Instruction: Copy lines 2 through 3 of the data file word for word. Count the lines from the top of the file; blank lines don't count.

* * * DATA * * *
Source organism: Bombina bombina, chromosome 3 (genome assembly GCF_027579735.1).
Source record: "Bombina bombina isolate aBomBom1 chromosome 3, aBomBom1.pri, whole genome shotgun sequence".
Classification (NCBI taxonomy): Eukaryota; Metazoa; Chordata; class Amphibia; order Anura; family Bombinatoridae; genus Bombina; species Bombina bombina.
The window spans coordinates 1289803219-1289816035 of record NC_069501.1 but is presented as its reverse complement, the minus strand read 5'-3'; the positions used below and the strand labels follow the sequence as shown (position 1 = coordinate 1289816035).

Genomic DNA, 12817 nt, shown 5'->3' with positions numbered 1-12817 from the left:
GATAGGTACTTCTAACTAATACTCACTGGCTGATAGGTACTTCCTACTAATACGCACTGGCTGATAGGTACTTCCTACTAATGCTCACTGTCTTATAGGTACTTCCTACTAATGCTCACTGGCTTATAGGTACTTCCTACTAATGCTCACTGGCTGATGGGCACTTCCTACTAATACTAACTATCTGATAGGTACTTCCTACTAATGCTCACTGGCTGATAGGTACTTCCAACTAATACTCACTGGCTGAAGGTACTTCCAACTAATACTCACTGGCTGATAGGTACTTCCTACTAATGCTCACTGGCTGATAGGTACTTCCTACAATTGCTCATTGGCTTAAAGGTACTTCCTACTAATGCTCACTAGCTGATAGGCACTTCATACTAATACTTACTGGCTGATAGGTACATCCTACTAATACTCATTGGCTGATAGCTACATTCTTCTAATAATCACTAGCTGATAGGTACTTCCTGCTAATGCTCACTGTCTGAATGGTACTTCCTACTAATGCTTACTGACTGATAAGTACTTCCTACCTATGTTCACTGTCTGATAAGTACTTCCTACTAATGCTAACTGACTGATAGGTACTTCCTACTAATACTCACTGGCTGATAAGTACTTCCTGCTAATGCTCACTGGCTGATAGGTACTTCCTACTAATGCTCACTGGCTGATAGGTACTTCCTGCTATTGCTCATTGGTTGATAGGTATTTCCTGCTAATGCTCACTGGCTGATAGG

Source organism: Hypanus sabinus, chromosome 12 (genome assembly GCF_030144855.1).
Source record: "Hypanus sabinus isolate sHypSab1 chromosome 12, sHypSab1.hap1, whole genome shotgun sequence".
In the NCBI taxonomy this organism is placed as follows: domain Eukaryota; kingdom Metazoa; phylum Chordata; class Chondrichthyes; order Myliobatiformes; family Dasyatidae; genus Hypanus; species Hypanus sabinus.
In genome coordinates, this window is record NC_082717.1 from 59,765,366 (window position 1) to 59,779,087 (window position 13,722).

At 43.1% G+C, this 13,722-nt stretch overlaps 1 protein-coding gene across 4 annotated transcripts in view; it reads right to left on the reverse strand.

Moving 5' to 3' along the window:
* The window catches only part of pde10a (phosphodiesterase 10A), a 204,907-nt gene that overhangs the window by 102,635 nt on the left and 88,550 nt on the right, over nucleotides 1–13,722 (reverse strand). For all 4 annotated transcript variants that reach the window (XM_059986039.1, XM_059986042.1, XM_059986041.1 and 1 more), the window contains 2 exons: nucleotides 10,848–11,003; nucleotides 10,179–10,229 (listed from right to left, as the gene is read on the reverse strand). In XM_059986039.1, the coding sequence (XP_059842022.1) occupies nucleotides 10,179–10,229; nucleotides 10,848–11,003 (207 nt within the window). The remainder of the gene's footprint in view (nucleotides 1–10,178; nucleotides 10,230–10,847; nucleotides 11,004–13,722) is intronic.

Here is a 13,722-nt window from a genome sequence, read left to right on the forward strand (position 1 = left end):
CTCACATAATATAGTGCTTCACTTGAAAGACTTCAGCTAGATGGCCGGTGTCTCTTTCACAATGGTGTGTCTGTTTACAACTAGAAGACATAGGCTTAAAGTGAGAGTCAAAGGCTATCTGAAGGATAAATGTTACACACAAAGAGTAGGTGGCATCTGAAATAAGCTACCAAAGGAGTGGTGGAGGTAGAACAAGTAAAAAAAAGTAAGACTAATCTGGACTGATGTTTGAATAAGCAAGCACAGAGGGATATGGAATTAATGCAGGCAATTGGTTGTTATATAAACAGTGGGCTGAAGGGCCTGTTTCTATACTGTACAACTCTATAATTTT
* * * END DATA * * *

Source record: "Bombina bombina isolate aBomBom1 chromosome 3, aBomBom1.pri, whole genome shotgun sequence".
Classification (NCBI taxonomy): Eukaryota; Metazoa; Chordata; class Amphibia; order Anura; family Bombinatoridae; genus Bombina; species Bombina bombina.